I followed logic, not my heart or my passion, and at some point I discovered this life-changing decision. To this day I believe I would’ve probably ended up at some small junior college trying to “make it” on the court. The butterfly effect of that decision is enormous. What major I chose, what woman I would marry, what child I would have, and on and on. And relative to you, the audience of 303triathlon, you probably would never be reading my thoughts as I travel to cover my third IRONMAN World Championships. The consequences of THAT decision also determined what friends I made, what jobs I chose, and ultimately what sport I would choose to try. It was friends who introduced me to triathlons, and ultimately one friend in particular (who is competing in Kona this year by the way), who in 2010 made me curious enough to try my first IRONMAN, and to understand its madness.

The “decision,” as I refer to my teenage forked path away from basketball, for a while weighed on me as a regret; but as experiences often transform into wisdom, I began to dissect “the decision.” I have concluded that the real regret was being afraid to try. I did make the sophomore team, so there was no reason to think I wouldn’t make the junior team. It wasn’t the failure of not making the team, but maybe it was the failure of not making my dream of the NBA. I probably knew that was almost impossible but was afraid to try. Wisdom also tells me I simply let myself down, and I defied my passion, and my heart. I think from that day forward any time I have ever made a decision that makes me feel like I did that day, it has not worked out for me. I have come to learn that feeling, and it is my compass and has been for over 35 years.

It was that moment in the school hallway, pondering my basketball future, that I have come to appreciate as a moment that has driven my overachieving nature. My never can’t-do attitude. My “chip on my shoulder,” so speak. As years passed and I continued to play hours and hours of pickup basketball and organized soccer until my early 40’s, I began to focus more on cycling as I liked the adventure of it and chance to challenge my strength in new ways. I was always a decent runner, and I learned to swim, and eventually I did my first triathlon in 2008 in Steamboat Springs—an Olympic distance race. In 2010 I did IRONMAN Arizona followed by Cozumel, Canada, Arizona and Boulder three times.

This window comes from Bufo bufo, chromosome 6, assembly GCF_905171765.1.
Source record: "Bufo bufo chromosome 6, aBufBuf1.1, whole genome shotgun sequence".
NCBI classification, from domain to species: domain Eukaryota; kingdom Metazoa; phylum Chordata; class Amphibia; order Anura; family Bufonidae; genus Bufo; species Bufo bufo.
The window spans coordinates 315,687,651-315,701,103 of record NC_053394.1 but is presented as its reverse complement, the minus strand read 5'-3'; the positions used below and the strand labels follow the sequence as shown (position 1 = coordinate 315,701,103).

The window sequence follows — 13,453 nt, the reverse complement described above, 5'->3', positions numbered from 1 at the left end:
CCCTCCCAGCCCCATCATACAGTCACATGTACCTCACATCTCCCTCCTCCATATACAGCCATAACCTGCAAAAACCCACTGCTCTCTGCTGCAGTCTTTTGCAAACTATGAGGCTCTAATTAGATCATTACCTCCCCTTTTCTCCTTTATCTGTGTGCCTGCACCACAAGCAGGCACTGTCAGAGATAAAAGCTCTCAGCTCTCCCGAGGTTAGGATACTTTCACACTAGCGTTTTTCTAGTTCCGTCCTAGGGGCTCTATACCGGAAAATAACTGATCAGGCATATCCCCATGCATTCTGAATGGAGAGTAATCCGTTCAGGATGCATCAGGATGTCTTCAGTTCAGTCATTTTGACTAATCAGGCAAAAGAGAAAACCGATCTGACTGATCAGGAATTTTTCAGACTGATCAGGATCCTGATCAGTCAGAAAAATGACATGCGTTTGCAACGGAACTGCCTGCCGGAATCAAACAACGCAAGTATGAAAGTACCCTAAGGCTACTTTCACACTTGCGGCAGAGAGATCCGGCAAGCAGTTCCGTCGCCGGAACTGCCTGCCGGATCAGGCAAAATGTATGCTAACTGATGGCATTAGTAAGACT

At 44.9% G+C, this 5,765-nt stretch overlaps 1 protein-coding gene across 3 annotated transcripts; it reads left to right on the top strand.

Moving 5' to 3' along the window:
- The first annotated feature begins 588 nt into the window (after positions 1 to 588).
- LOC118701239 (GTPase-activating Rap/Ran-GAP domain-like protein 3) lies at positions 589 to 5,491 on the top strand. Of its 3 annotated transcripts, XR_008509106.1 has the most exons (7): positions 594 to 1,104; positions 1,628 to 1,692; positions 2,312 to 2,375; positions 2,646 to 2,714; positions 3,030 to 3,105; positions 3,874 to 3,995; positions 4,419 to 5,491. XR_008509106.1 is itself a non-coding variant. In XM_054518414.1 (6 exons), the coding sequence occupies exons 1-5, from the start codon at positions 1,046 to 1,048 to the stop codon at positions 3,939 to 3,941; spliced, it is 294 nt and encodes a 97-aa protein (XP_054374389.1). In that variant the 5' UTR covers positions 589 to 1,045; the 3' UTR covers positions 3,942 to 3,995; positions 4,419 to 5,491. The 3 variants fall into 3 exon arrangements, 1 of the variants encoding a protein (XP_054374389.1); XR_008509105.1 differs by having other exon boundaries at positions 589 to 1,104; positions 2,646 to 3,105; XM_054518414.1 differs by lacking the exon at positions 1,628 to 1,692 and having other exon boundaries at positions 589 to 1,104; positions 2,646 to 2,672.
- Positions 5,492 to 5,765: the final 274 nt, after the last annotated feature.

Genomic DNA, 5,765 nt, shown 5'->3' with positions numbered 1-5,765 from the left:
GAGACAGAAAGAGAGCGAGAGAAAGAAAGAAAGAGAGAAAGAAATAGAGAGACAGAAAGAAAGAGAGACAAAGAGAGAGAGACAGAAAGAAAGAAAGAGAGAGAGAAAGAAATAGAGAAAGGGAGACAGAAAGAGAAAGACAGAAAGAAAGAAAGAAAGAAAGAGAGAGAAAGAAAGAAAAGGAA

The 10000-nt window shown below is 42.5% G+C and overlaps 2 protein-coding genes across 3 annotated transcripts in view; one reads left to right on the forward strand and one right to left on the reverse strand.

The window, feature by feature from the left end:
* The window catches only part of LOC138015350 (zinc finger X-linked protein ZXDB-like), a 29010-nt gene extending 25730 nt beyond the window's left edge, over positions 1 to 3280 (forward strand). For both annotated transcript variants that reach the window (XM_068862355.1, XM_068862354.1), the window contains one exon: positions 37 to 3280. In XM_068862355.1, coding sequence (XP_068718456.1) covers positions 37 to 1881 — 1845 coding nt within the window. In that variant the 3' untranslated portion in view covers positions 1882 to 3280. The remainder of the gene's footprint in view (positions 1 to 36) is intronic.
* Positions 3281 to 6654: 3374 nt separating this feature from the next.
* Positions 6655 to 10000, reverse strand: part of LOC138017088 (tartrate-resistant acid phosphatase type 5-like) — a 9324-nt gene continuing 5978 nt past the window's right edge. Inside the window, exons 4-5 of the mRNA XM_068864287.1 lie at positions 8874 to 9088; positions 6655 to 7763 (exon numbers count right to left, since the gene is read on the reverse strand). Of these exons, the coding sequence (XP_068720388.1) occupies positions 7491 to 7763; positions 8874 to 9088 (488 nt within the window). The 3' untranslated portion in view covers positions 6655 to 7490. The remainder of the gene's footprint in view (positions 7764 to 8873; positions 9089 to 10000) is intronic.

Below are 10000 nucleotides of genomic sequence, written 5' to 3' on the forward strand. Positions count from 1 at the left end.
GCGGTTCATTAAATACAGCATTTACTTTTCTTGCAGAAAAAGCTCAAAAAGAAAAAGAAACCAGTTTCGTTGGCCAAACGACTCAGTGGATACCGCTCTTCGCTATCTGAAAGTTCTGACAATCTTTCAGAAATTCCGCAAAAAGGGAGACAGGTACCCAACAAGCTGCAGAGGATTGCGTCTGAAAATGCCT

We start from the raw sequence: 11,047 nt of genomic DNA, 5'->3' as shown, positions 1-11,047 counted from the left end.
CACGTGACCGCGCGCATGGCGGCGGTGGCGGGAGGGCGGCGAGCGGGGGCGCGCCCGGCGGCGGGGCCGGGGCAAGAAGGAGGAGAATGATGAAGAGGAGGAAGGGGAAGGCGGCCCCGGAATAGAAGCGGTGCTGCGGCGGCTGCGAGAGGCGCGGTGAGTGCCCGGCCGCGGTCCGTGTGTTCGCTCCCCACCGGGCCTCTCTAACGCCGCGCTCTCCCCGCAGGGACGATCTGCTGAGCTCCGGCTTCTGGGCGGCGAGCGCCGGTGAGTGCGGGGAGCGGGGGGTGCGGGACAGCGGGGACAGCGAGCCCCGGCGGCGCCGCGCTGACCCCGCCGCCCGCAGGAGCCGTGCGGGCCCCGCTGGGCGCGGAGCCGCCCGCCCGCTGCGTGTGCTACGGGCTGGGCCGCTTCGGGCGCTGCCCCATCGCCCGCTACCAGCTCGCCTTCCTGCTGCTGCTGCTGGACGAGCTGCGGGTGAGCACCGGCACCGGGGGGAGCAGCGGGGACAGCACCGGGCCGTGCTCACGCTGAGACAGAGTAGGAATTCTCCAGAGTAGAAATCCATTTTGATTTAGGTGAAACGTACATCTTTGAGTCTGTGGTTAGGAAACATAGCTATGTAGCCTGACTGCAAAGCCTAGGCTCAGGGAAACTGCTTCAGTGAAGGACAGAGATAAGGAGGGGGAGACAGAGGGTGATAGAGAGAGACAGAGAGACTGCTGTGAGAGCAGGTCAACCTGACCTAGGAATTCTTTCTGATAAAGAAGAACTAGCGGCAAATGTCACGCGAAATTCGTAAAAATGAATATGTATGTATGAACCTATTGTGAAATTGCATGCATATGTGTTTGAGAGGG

I wrestle with IRONMAN all the time, and that feeling of logic-versus-passion constantly eats at me. Of the seven IRONMANs I have finished, in five of them I had results that left me feeling like I had done well—at least in comparison to others. Two years ago I stepped onto the podium in 5th place in my age group, missing Kona by one spot. I almost made it to Kona as an athlete and I relished the thought of Kona in 2016, but that never happened. I have mixed feelings as to wanting to compete again to try and qualify. I raced an Olympic distance this year for fun, and as I get further from the fitness needed to be at the top in IRONMAN distance, it gets easier and easier to let go of the dream of Kona.

Bill Plock

If I’m really honest with myself, I suppose, I don’t dream of competing in Kona enough right now to endure the effort to get there. I’m fortunate to have the athletic ability to make a few mistakes and still do well with triathlon, but let’s face it, to qualify for Kona takes an almost perfect race and a perfect season of training to go with it. It is tough to qualify— we all know that. But the mental edge needed to push through the pressures of discipline and enduring the time and often the pain that goes with it, separates the contenders from the pretenders, as they say.